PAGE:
New Products Go Teflon Tough: 5 Engineering Innovations

Posted: Apr 29 2018, 1:39am CDT | by


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New Products Go Teflon Tough: 5 Engineering Innovations

An Old Product Takes New Steps: 5 New Uses For Teflon

Teflon has been around since 1938, but despite its long history, engineers are still devising new applications for the material. So what’s going on with the non-stick magician beyond coating pans? From medical tools to enhanced paints and easy-to-clean fabrics, countless materials are now imbued with this classic lubricant.

Helping Enhance Healthcare

Healthcare is one of the leading areas of growth for Teflon use, in particular because it improves medical device operability. As Bruce Nesbitt of Orion Technologies explains, Teflon is increasing applied to guide wires and medical tubing, device handles, and even dental drills, simplifying medical procedures. The average individual also encounters Teflon-coated needles for immunizations and IVs – the coating makes need insertion hurt less. Healthcare as we know it couldn’t operate without Teflon.

Keeping Fabrics Clean

Most people associate stain-resistant fabrics with Scotchgard, the popular coating used on carpets and furniture to keep them clean and extend their lifespan. What most don’t realize, though, is that Teflon and Scotchgard are chemically very similar. Many companies actually use Teflon instead of Scotchgard to protect their fabrics, including on children’s clothes and assorted linens.

So how do you coat a fabric in Teflon without ending up with a hard, slick sheet? The reality is that fabrics aren’t coated in Teflon, but treated with it to make them liquid repellent and help prevent staining. This is the process used to make Occitan Import’s French tablecloths easy to clean; the fabric is imbued with Teflon but you won’t feel it on the surface. Waitstuff’s uniform polo shirts are treated with a similar process, keeping the wearer looking tidy no matter what the day brings. And really, who doesn’t know someone who could use a little Teflon-based assistance when it comes to beating stains?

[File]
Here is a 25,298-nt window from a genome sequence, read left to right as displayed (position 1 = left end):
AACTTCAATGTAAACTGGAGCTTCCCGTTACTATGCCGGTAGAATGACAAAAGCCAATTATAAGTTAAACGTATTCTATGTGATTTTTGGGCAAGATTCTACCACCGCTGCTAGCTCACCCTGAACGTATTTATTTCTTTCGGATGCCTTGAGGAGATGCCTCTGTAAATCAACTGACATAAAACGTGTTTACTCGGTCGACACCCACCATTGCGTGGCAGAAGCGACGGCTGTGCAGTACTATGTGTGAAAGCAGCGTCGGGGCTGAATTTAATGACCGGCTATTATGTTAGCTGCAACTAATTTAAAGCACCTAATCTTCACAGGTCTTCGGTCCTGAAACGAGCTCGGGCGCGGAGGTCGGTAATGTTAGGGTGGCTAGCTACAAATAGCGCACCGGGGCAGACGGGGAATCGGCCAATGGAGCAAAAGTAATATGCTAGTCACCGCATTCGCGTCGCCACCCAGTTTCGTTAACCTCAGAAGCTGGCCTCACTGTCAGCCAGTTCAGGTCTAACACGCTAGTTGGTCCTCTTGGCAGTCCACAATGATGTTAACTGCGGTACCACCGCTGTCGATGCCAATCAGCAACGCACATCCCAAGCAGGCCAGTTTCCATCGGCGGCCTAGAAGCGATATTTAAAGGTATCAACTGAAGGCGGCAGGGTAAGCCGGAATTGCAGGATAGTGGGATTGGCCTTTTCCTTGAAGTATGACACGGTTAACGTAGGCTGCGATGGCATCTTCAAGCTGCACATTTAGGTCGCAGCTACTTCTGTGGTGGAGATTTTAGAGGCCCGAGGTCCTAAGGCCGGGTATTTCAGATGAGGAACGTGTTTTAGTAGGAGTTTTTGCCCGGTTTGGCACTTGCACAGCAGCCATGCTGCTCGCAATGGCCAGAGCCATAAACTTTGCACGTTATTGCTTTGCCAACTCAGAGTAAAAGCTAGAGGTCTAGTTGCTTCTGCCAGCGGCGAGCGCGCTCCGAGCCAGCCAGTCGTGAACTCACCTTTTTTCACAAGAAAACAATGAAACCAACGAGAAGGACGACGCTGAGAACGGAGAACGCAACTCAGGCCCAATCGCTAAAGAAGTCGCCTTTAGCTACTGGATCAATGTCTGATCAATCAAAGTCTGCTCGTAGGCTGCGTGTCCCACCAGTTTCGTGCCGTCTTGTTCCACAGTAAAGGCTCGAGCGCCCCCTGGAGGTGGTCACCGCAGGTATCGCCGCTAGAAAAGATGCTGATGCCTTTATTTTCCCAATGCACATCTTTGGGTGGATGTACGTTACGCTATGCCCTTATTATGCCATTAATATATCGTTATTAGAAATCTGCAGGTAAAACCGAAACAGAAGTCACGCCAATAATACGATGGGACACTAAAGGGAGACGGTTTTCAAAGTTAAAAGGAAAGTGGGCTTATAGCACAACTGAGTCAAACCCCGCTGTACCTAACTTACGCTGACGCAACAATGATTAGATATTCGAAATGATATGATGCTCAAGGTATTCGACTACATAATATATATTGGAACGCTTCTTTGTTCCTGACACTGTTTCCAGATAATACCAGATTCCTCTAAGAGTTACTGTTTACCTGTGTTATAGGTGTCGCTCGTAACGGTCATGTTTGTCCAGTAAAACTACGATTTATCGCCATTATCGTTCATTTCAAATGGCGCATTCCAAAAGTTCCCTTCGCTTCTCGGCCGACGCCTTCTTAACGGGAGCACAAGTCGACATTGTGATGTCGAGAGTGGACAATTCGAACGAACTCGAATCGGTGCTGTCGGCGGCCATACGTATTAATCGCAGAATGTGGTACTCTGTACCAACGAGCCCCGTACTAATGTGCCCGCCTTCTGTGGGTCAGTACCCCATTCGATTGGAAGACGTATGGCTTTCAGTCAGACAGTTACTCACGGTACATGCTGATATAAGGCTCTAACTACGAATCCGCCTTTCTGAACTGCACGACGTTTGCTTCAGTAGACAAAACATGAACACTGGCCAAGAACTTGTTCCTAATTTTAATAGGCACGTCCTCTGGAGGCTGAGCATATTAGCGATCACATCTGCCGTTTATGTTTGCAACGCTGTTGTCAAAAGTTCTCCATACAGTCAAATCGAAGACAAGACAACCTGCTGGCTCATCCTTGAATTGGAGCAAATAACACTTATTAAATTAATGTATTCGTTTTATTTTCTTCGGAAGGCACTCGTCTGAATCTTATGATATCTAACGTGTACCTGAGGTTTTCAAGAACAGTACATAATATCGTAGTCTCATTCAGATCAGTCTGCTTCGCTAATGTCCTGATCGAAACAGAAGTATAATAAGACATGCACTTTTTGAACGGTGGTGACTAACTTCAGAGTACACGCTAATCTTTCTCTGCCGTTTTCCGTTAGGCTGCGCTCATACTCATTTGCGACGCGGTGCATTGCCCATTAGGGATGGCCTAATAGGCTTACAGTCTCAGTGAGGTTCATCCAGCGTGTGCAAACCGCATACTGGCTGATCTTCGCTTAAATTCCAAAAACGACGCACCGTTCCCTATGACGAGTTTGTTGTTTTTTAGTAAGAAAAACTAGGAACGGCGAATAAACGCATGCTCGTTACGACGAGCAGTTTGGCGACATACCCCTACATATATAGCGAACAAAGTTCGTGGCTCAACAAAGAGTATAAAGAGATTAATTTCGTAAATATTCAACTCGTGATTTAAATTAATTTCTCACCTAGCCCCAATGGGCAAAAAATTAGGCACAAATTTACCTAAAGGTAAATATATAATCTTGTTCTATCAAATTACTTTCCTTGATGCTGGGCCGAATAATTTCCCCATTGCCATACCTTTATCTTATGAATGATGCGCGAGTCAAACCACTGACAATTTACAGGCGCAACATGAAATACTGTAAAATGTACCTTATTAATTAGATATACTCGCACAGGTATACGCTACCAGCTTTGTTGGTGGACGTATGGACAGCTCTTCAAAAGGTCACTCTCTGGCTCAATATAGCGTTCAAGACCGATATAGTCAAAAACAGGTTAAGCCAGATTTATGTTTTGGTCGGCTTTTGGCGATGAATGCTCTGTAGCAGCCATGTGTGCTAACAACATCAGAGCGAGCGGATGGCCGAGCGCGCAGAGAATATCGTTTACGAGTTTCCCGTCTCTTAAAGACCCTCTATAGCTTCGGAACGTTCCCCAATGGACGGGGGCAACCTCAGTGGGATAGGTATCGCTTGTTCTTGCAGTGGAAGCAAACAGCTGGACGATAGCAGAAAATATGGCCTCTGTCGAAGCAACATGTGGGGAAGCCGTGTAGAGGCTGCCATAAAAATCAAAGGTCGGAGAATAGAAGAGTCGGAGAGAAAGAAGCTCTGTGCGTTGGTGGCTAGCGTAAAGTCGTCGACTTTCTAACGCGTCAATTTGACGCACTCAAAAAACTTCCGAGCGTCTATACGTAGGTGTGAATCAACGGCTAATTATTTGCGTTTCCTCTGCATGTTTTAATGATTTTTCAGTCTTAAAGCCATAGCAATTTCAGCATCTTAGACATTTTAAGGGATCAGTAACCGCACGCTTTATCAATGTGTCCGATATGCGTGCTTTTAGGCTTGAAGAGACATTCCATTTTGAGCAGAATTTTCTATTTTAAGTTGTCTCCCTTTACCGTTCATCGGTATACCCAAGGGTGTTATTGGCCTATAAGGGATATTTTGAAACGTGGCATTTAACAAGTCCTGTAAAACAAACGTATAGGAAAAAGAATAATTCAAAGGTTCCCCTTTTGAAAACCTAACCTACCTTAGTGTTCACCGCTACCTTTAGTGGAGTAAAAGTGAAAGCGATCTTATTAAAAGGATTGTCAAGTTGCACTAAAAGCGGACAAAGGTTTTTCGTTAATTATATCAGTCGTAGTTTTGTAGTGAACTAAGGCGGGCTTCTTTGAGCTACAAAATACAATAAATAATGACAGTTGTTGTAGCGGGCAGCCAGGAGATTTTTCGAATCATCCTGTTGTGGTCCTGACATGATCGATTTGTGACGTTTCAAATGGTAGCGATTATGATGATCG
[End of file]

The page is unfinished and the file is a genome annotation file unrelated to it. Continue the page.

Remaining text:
Teflon-infused paints, a partnership between Vitex and Chemours, have a similar function to Teflon-infused fabrics: easy cleaning. By creating a unique blend of traditional paint and Teflon’s lubricating properties, engineers can create paint that repels fingerprints, dirt, and is easy to wipe down when toddlers attack.

Speed and Precision

Because Teflon is a kind of lubricant, it’s ideal for reducing vehicle drag and reducing machine friction, so it’s no surprise that Norwegian engineers turned to Teflon to design a record-breaking snow sledge. Designed to travel at a goal speed of 115 mph, the sledge will nearly double the current record and exceed the terminal velocity of a freefalling skydiver. The use of Teflon makes it possible for the sled to push past traditional friction limits, and the same can be said about many others engineering applications where friction poses a problem.

Take self-lubricating bearings as an example. The different bearings inside complex machines do a lot of work and have to move smoothly throughout, but having to stop to lubricate them can really throw a wrench in the works. Bearings referred to as “lube for life” use native Teflon to keep the pieces moving smoothly. By steadily transferring microscopic amounts of Teflon to the mating surfaces, there’s no longer any reason to slow down and manually lubricate the parts.

Engineers continue to develop new applications for Teflon, so if there’s a material whose durability you’ve questioned, just wait – Teflon may be coming to the rescue. Why deal with dirt, stains, and rust when Teflon can fight it all?

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The Author

<a href="/latest_stories/all/all/68" rel="author">Larry Alton</a>
Larry is an independent business consultant specializing in tech, social media trends, business, and entrepreneurship. Follow him on Twitter and LinkedIn.




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